Post-Abortion Syndrome and Pregnancy

If she determines not to abort this time, there will be other post-abortive issues to deal with throughout her pregnancy. The major issue will be that of bonding with the baby.

Help her to pray for her unborn child. Calm her fears if she fears that God will cause the death of this child because she chose abortion previously. Verify that you are going to be with her for the long term and that you will help her evaluate whether she can parent or should consider adoption. Be sure she is well informed about labor, delivery, and postpartum issues including breast-feeding. If you perceive that she has not bonded with the baby at birth, teach her infant massage as a bonding tool. Your close contact with her throughout the pregnancy will alert you to problems as they develop.

If She is Not Pregnant

If the pregnancy test is negative, this is the perfect time to identify the symptoms of post-abortion syndrome (PAS). Utilize the Focus on the Family booklet entitled, "Identifying and Overcoming Post-Abortion Syndrome," by Paul and Teri Reisser. Help her identify which of the symptoms of PAS she has experienced and introduce her to your post-abortion outreach program.

Listen as she describes her current lifestyle. If she is involved in promiscuity or drug abuse, refer to the PAS symptoms that point out that her abortion is affecting her today. Stress that your post-abortion outreach can help her heal from the multiple effects of the previous abortion. Many times it is a great relief to understand that these problems and behaviors are common among post-abortive individuals. She will now know that there is a way to healing through your center when she is ready to take that step.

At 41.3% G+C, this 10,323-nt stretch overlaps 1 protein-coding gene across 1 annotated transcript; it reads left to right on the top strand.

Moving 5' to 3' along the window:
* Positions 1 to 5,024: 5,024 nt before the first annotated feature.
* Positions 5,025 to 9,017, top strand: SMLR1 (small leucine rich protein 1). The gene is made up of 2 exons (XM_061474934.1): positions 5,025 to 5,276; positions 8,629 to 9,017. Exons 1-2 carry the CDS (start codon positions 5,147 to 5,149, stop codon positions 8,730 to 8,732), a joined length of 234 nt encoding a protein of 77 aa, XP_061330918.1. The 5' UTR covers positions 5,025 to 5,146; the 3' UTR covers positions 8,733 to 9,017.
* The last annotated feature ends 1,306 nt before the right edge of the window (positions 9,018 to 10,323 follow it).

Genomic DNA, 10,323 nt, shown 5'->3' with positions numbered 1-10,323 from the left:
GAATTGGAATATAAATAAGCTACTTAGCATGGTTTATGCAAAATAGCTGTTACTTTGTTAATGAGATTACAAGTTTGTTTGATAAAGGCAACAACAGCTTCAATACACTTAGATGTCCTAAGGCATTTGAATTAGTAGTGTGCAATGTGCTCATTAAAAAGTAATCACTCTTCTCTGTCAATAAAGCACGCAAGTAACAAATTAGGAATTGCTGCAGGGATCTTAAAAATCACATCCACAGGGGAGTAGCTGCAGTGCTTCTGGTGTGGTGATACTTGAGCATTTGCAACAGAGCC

The voices of the recovering post-abortive women working in your center are powerful testimonies to the grace and healing of Jesus Christ. Introduce your post-abortive client to such a person to help her understand Christ's healing power. At this time of crisis, salvation or rededication can be a strong tug to her soul. Take every opportunity to evangelize her and help her to understand that God is not seeking to punish her for her sins. Knowing the character of God is an essential element to the healing process.

Ending the Session

Regardless of the pregnancy test outcome, end the session with an abstinence message. It is a good time to inform her about the common sexually transmitted diseases and the emotional ramifications of premarital sex. It is typical for the post-abortive to have diminished sexual enjoyment. She may be engaging in sex in an attempt to be accepted and loved. Speak directly to this possibility and educate her about abstaining until marriage. Finally, be sure to reemphasize that while she may not regret her abortion today, she might in the future and your ministry will be there to help. Continue to pray for her and lift her up to the Lord as He places her on your heart. Always remember that you are a vessel of Christ's compassionate message of grace and love. You can do all things through His power!

ABOUT THE AUTHOR: Sydna A. Massé is the president and founder of Ramah International. She is the author of the book, Her Choice to Heal: Finding Spiritual and Emotional Peace After Abortion, and a new recovery guide that allows this book to be used in Bible study formats. To reach her or order Ramah's resources, visit the web site ( or write: Ramah International, 1776 Hudson St., Englewood, FL 34223. Phone: 941-473-2188. Fax: 941-473-2248. E-mail: